The two important reform measures for which the government must be credited for are the passing of the (i) Insolvency and Bankruptcy Code (IBC), and the creation of the Company Law Tribunal to deal with the twin balance sheet problem and (ii) passing of the 122nd Constitutional Amendment to facilitate the levy of the GST. On the first, the resolution of the Bhushan Steel case provides some hope. This is only the first of 52 cases in the two lists sent by RBI to the bankers for resolution under the IBC. There is a long way to go in resolving the issue of bad loans. In fact, bad loans now constitute Rs 9.8 trillion crore and 88% of this is with public sector banks.
RBI seeks to find a solution by subjecting the banks to prompt corrective action when their capital adequacy ratio falls below 10.25% or when their net bad loans exceed 6%, and this further cripples the banks with large NPAs. Not surprisingly, the fourth quarter has seen a sharp jump in NPAs by Rs 1.3 billion. The entire resolution process needs to be sped up to revive the investment cycle. As far as the GST is concerned, despite the hype created in unveiling it, its levy did create considerable disruption due to its complicated structure and compliance requirements. This, however, is a work in progress and hopefully, will settle down in the medium term.
Much of the action of the government has been in expanding various schemes involving subsidies and transfers, and most of them are poorly designed. Even those with some reform content turn out to be simple bail outs and the reform part simply gets ignored while implementing them. Take for example, the UDAY scheme. The power discoms’ loans have been taken over by the states but the AT&C losses have increased in many states after UDAY! Similarly, in the scheme on “smart cities”, no one has defined what they are or estimated the expenditure required to create them, and how much the contribution of the Centre, states and local governments should be.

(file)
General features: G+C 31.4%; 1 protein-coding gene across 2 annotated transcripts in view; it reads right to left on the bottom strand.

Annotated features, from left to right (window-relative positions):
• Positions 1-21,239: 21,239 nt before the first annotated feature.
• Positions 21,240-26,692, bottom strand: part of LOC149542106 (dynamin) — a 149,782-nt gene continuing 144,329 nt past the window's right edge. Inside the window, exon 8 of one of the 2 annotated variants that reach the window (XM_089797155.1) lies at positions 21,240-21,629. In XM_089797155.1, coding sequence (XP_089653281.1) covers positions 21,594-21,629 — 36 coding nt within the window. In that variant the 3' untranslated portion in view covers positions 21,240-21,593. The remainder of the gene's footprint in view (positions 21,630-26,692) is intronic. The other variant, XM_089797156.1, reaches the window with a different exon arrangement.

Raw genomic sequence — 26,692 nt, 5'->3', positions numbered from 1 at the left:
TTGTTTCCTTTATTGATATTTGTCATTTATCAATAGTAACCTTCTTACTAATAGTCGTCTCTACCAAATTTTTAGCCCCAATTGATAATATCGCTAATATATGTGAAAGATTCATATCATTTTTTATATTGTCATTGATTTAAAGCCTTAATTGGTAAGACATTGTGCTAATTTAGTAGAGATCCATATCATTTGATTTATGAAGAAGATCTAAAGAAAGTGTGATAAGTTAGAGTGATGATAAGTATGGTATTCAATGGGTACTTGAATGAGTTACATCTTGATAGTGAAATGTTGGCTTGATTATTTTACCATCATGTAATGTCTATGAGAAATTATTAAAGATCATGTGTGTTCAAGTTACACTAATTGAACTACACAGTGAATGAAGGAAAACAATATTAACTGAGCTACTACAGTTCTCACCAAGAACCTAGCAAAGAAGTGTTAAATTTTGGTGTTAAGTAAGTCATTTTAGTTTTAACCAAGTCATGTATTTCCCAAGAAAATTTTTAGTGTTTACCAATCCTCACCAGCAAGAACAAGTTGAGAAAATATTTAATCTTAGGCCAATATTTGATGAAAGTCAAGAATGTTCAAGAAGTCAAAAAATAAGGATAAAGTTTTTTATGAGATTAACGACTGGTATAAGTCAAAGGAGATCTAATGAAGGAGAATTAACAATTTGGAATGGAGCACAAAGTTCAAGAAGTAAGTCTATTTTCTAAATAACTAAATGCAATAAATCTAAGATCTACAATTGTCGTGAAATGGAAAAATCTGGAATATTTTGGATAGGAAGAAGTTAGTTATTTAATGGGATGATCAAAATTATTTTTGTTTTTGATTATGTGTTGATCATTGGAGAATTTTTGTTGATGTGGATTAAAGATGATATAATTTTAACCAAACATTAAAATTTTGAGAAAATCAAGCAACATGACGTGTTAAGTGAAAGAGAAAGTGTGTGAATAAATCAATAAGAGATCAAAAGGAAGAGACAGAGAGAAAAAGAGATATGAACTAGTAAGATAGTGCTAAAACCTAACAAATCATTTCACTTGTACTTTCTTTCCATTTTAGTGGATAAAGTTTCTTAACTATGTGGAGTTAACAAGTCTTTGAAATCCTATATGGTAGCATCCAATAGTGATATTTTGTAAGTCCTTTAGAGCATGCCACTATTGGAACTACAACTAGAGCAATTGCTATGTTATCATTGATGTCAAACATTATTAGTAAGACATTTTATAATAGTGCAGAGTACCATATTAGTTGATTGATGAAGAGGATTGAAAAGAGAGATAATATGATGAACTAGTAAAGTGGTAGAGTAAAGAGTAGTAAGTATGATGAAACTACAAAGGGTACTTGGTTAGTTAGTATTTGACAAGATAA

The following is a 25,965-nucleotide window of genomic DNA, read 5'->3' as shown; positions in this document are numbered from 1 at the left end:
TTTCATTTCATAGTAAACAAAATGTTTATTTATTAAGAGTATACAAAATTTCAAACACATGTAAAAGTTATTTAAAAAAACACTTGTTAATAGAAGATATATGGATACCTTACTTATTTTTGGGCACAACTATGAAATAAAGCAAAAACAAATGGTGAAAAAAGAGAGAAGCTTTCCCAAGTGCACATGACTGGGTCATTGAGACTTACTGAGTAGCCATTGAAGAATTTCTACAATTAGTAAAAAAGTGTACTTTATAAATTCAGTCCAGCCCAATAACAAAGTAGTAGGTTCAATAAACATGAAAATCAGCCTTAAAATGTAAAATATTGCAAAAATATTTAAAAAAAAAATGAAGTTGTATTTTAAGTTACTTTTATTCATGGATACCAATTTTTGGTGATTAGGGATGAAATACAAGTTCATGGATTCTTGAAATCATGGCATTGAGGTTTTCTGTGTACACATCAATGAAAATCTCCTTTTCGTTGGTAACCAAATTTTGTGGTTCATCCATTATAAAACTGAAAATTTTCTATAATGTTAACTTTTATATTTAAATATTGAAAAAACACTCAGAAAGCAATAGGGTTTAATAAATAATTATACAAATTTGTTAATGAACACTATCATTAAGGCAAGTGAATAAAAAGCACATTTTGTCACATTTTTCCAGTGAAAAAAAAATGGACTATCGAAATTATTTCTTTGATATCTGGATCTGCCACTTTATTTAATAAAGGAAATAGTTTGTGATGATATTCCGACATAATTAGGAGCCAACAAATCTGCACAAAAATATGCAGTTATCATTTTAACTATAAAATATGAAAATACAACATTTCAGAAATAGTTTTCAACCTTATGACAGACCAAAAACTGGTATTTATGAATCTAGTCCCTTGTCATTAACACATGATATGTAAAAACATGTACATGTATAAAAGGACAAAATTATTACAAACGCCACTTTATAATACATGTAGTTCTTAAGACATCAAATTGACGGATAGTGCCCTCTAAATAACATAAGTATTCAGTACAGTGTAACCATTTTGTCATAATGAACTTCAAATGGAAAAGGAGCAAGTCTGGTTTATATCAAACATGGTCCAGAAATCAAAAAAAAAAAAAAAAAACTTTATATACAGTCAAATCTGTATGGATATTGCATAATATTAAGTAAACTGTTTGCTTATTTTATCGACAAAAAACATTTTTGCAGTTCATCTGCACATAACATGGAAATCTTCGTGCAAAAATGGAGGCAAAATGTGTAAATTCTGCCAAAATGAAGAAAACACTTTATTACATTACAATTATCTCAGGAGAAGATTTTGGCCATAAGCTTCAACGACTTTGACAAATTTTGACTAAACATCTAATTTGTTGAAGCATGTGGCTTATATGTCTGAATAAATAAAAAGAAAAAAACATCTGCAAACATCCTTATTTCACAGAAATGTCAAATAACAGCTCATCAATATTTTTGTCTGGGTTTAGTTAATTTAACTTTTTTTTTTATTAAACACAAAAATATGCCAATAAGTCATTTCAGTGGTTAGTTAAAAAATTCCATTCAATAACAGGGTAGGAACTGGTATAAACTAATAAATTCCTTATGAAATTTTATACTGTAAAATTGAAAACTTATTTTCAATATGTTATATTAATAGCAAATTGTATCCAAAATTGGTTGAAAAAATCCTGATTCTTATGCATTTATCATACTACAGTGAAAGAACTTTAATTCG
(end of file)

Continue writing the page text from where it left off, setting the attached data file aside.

A measure of spending on the schemes is not the measure of performance. The specific purpose transfers for various schemes are meant to ensure a minimum standard of services which implies that each of these schemes must be defined in terms of the minimum service levels they are required to ensure and should be funded adequately to meet the targets. Unfortunately, what we have seen is more of the same as in the past.
There are many areas which call for immediate attention by the government. The government came with the vision of containing subsidies and transfers but has only increased them. Air India privatisation is stuck. The ‘Maharaja’ is a family embarrassment, not a family silver, and should be dispensed with no conditions attached to save further loss of taxpayers’ money. The reforms of the regulatory system in education and healthcare have simply not taken off.
Labour laws continue to be talked about without any action. The farm distress is being addressed in terms of loan waivers and fixing prices rather than making and promoting investments in connectivity, storage, marketing, and processing infrastructure. More importantly, the trade policy in the country is taking us back to the import substituting era. Policy making seems to be a hostage to short- term palliatives rather than long- term strategic thinking.
Emeritus professor, NIPFP